Many people have described David as a gentleman. Many people have mentioned his wonderful sense of humour and the tales he could tell. Quite a few mention the fact that time spent in his company was often over a pint of beer. He was very much a local community person and had the wonderful ability to get on with all walks of life and generations.
He always referred to himself as a simple Cow doctor. We know that he was far more than that - a fine vet, a wonderful family man, a loyal friend and colleague, a huge part of the local community – and of course, a bellringer!
Ruth Ogilvie (Nee Perrett)
Arthur George Robbins 9th May 1922 - 19th January 2013
Died aged 90 an Olveston Ringer for over 40 years.
Arthur was born on 9TH May 1922 at Tockington,
He was a lorry driver/ concrete despatcher at the local quarry of Olveston until his retirement in 1976. He married June Fowler of Tytherington on 22nd September 1956 at St James Church, Tytherington and made their home at Woodview, Olveston.
Arthur started to ring the bells shortly after his marriage after gentle persuasion from his wife June, who was a bell ringer from Tytherington. Percy Parker the tower Captain at that time, taught Arthur to ring the bells. Arthur became Captain at Olveston in 1966 and maintained the bells and wound the clock up to 2005. Up to the last two years of his life Arthur’s visits to bell ringing became less frequent and died very peacefully on 19th January 2013. He was very passionate with regard to Sunday service ringing and apart from the annual holiday or illness, he would not miss Sunday ringing or attending Evensong.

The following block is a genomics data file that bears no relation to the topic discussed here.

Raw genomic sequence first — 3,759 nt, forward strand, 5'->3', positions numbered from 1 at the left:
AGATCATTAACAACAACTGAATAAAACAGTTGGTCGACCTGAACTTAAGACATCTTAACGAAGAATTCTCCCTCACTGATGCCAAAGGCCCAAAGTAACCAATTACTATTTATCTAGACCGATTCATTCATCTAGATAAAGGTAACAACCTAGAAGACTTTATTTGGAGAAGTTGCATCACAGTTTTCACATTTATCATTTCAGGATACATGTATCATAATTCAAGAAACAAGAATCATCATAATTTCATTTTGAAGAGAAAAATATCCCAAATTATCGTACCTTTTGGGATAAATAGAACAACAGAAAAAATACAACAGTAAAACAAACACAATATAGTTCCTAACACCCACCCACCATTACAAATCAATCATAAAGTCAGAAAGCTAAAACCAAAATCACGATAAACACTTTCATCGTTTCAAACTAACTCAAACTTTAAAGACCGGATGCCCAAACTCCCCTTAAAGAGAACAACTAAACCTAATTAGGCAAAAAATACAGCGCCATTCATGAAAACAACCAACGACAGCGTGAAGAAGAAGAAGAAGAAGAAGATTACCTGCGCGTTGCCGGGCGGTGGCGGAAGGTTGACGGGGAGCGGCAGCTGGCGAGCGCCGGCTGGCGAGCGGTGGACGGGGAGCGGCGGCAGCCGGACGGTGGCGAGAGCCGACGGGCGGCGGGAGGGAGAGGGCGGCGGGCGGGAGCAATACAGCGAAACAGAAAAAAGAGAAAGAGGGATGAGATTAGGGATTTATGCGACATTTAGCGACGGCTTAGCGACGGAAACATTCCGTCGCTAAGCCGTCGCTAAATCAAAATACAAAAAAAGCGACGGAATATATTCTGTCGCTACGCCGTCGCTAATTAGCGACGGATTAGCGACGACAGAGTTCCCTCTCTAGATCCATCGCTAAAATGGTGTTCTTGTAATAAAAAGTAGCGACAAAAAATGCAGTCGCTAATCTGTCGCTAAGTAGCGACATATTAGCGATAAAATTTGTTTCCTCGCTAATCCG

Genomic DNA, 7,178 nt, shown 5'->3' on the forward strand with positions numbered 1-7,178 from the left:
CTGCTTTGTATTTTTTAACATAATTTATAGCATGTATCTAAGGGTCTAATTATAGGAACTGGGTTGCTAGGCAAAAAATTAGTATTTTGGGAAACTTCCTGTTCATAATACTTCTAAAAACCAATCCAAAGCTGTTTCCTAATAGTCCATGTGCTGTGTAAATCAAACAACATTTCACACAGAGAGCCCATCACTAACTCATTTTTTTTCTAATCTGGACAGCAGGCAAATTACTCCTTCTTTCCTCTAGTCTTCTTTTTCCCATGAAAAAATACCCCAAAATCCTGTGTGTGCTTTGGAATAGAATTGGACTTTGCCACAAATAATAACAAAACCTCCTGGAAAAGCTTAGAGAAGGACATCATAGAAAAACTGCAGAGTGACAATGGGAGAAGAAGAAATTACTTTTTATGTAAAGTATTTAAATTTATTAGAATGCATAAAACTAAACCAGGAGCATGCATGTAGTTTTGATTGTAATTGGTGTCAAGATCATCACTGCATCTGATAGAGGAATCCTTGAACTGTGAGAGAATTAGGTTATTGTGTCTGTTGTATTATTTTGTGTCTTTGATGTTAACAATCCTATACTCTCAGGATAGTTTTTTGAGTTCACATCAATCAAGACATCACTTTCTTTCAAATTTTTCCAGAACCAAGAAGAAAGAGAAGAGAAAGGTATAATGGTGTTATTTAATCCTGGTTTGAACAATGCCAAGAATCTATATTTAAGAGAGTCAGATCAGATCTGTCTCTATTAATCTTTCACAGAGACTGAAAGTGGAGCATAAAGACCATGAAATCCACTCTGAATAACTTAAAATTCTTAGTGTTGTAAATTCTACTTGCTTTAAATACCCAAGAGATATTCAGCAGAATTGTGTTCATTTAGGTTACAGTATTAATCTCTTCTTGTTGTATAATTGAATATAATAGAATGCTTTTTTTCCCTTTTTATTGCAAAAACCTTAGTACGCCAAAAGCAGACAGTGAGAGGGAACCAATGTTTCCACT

After a packed funeral service earlier in the day, a quarter peal half muffled of 1260 changes of Grandsire Triples was rung in Arthur’s honour.
June Robbins and Philip Coward
Margaret Scudamore 2019 Coalpit Heath Waiting Obituary
Fred Scudamore of Coalpit Heath died on Christmas Day 2010. He was born in 1927
Fred was born in 1927 in Llandeilo, Carmarthenshire. He spent all his early days in Llandeilo until he was called up for National Service in 1945 when he joined the RAF. During his National Service, Fred was posted to the RAF station at Pucklechurch and whilst there in 1947 he met Margaret whom he was later to marry at Mangotsfield in 1950 and then to have two children Jane and Keith.